“People often think about stuff, but then they don’t do it. If you can make it really easy at the point of where they are actually needing to change their behaviour rather than two days before when they were thinking about it or later when they think about it, the easier it gets.”

In this case, the ‘Bags Not’ campaign encourages people to keep their keys and wallet with reusable plastic bags so people remember to take them out shopping. It also has partnered with Foodstuffs to have reminders in the supermarkets themselves.

“It’s where the touchpoints intersect with the planned behaviour change that’s important,” Glucina explains.

Another strength of the campaign is the way it is preparing people for the day when single-use plastic bags are phased out—an action already seen in place by Countdown, New World and Mitre 10—so people will feel good about the change.

“What is good about this campaign is it is getting people ready for it so they are already starting put their own solutions in place so what plastic bags are phased out it’s not hard for them.”

Glucina compares ‘Bags Not’ to the efforts made to stop people smoking. While smoking isn’t illegal, it has been banned in public places and in the lead up to that came information about the dangers of smoking. Because the behaviour change wasn’t forced onto people without first making them opposed to it, the smoking ban in public places was well received.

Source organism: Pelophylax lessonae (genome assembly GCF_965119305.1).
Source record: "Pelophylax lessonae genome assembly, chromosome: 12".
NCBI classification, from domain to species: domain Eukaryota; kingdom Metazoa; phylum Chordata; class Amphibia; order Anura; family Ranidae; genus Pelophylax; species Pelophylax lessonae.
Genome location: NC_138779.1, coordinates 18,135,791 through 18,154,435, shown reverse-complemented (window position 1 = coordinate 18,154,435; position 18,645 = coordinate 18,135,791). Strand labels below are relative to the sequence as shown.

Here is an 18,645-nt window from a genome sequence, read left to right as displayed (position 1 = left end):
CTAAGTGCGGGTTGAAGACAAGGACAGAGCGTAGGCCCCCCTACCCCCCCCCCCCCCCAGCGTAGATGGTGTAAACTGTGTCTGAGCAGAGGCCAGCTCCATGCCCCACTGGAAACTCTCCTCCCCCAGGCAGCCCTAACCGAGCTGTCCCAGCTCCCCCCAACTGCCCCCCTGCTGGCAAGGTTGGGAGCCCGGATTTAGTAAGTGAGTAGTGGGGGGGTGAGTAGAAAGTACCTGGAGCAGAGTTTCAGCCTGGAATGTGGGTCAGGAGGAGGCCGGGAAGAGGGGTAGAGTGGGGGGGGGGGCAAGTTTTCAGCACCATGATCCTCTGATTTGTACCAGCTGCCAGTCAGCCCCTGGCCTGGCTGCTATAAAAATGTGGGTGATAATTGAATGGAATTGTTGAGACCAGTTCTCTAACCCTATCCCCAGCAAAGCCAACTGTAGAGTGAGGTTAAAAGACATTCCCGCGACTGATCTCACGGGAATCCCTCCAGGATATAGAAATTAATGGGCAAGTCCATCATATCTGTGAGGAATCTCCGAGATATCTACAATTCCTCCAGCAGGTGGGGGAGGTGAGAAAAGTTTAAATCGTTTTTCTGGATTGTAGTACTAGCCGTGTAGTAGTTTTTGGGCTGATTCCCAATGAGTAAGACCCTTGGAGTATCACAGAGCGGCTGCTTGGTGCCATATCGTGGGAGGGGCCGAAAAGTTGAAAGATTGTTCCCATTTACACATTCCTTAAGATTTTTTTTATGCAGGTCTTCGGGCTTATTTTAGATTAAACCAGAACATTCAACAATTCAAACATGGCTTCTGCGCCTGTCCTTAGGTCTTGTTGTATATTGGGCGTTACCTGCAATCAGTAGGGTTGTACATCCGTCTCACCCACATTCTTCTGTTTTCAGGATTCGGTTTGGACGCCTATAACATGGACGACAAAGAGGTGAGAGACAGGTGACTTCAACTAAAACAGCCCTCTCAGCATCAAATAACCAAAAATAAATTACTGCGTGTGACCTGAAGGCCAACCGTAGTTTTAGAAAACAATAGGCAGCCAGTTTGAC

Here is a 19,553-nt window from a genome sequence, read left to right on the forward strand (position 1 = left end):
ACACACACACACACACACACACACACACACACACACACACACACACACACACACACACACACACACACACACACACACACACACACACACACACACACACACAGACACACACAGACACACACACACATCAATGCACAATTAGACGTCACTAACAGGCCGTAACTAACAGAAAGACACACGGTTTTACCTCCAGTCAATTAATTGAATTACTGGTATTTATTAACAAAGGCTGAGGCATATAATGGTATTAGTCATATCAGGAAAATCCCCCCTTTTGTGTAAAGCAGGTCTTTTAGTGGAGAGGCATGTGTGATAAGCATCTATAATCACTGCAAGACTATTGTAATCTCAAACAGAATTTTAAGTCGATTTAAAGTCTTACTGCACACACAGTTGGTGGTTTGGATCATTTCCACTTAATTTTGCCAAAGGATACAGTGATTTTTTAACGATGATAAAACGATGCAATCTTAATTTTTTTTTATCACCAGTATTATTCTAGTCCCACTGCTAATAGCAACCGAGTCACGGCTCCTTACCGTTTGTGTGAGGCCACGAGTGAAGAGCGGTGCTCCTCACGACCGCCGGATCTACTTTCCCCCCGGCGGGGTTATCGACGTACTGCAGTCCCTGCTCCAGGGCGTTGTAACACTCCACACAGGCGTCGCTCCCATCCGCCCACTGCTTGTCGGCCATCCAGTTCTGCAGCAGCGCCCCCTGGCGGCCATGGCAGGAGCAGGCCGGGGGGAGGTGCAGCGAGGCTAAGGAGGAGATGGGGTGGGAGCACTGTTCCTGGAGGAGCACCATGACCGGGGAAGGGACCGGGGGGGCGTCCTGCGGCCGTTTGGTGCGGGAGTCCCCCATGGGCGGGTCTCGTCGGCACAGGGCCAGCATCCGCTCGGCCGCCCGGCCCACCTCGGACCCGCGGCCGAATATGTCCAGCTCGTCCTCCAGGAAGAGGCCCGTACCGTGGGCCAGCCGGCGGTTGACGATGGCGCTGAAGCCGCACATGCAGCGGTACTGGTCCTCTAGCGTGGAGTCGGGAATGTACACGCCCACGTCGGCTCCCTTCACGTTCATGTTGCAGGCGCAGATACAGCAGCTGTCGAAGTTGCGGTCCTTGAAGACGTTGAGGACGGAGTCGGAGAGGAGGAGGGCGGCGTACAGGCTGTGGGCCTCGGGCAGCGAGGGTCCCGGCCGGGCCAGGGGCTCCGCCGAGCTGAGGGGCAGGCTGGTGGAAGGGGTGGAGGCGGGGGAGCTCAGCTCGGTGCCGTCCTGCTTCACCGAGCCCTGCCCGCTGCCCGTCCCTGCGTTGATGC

The smoking example also demonstrates the power of social norms when it comes to changing behaviour. Glucina explains people often need reminding of the what the norms are as a way to nudge along behaviour changes.

“Smoking is now not something that’s particularly done in many places so you would feel weird lighting up a cigarette, whereas 10 years ago it wouldn’t have been weird.”

While the ‘Bags Not’ campaign encourages people to make the decision to swap out plastic for something more sustainable, other counties have added an incentive to a change in behaviour by charging for plastic bags.

In 2015, England became the last UK country to see its retailers charge customers for plastic bags when a 5p charge was added in retailers with more than 250 workers. Since then, the number of single-use plastic bags has fallen 83 percent.

Bloomberg reports the average shopper in England now takes home about 25 bags a year from the main supermarkets, compared with about 140 bags before the charge.

Prior to New World announcing its commitment to being free of single-use plastic bags by the end of 2018, it gave people the choice to a 5 cent or 10 cent charge for bags in its BagVote campaign. There was also an option for no charge while there was no option for phasing out bags.

The move to phase out single-use plastic bags came from feedback from customers, with many reaching out via email, Facebook, phone and in-store that they wanted the option.

Glucina says this is a demonstration of people wanting the behaviour change to be easier for them. If there is no choice of options, there is no option but to change their behaviour.

Meanwhile, in Kenya, selling, using or producing plastic bags could see you imprisoned. Last year, it joined more than 40 counties that have already banned plastic bags, including China, France and Italy, with the penalty being up to four years imprisonment or a £31,000 fine.

According to The Guardian, it took the country three attempts over 10 years to pass the ban.